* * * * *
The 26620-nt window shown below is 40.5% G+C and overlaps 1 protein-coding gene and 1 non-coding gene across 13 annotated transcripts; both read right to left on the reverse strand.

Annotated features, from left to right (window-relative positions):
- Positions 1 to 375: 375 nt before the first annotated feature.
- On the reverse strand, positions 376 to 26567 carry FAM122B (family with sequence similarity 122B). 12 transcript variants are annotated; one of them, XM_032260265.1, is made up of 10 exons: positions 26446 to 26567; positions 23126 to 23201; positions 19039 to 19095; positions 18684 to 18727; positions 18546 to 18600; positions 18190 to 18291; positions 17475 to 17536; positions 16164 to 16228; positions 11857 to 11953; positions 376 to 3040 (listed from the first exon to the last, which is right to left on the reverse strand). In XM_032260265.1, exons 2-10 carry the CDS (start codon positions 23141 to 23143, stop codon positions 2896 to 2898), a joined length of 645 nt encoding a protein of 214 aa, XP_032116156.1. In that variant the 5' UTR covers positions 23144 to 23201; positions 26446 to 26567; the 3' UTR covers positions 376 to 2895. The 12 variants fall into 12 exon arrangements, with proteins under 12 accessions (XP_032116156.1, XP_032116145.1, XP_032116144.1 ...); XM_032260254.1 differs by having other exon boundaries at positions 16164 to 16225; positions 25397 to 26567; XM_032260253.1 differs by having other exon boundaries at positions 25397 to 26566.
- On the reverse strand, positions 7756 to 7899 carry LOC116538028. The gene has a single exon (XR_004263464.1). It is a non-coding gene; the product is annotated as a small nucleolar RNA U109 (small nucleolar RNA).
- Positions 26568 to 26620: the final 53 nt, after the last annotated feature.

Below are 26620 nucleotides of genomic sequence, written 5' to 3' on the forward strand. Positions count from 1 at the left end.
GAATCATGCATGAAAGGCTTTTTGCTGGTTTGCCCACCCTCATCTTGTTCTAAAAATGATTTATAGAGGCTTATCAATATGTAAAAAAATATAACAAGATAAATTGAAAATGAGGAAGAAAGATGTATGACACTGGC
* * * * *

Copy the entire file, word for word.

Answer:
The 26620-nt window shown below is 40.5% G+C and overlaps 1 protein-coding gene and 1 non-coding gene across 13 annotated transcripts; both read right to left on the reverse strand.

Annotated features, from left to right (window-relative positions):
- Positions 1 to 375: 375 nt before the first annotated feature.
- On the reverse strand, positions 376 to 26567 carry FAM122B (family with sequence similarity 122B). 12 transcript variants are annotated; one of them, XM_032260265.1, is made up of 10 exons: positions 26446 to 26567; positions 23126 to 23201; positions 19039 to 19095; positions 18684 to 18727; positions 18546 to 18600; positions 18190 to 18291; positions 17475 to 17536; positions 16164 to 16228; positions 11857 to 11953; positions 376 to 3040 (listed from the first exon to the last, which is right to left on the reverse strand). In XM_032260265.1, exons 2-10 carry the CDS (start codon positions 23141 to 23143, stop codon positions 2896 to 2898), a joined length of 645 nt encoding a protein of 214 aa, XP_032116156.1. In that variant the 5' UTR covers positions 23144 to 23201; positions 26446 to 26567; the 3' UTR covers positions 376 to 2895. The 12 variants fall into 12 exon arrangements, with proteins under 12 accessions (XP_032116156.1, XP_032116145.1, XP_032116144.1 ...); XM_032260254.1 differs by having other exon boundaries at positions 16164 to 16225; positions 25397 to 26567; XM_032260253.1 differs by having other exon boundaries at positions 25397 to 26566.
- On the reverse strand, positions 7756 to 7899 carry LOC116538028. The gene has a single exon (XR_004263464.1). It is a non-coding gene; the product is annotated as a small nucleolar RNA U109 (small nucleolar RNA).
- Positions 26568 to 26620: the final 53 nt, after the last annotated feature.

Below are 26620 nucleotides of genomic sequence, written 5' to 3' on the forward strand. Positions count from 1 at the left end.
GAATCATGCATGAAAGGCTTTTTGCTGGTTTGCCCACCCTCATCTTGTTCTAAAAATGATTTATAGAGGCTTATCAATATGTAAAAAAATATAACAAGATAAATTGAAAATGAGGAAGAAAGATGTATGACACTGGC